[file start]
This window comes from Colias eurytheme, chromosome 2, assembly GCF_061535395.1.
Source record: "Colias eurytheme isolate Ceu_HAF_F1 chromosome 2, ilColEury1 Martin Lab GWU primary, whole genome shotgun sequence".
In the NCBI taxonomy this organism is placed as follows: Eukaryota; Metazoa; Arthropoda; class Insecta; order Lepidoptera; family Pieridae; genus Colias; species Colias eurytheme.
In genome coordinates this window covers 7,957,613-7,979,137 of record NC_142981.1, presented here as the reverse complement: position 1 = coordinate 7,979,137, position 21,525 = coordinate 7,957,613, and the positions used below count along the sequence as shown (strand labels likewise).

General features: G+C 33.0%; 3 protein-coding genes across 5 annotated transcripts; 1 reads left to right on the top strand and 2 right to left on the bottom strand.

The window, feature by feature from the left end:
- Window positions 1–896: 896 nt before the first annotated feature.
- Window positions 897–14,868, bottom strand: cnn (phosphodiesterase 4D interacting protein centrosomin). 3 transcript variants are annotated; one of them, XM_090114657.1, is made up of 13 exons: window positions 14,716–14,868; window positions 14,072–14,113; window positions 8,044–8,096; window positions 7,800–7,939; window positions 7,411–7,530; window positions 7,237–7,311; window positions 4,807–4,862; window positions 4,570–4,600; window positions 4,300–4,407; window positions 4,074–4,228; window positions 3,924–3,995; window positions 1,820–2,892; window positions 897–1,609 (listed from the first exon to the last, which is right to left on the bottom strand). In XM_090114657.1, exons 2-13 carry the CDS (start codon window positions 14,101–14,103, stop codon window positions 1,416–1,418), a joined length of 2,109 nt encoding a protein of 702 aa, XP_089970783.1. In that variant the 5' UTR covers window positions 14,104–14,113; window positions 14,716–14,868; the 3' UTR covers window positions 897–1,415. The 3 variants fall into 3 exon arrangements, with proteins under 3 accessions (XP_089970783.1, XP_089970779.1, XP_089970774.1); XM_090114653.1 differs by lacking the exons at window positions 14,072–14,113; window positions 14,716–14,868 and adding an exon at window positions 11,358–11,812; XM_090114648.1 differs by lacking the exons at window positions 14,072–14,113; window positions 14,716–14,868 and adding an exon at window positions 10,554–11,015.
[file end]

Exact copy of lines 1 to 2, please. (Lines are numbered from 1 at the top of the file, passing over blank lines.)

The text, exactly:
This window comes from Colias eurytheme, chromosome 2, assembly GCF_061535395.1.
Source record: "Colias eurytheme isolate Ceu_HAF_F1 chromosome 2, ilColEury1 Martin Lab GWU primary, whole genome shotgun sequence".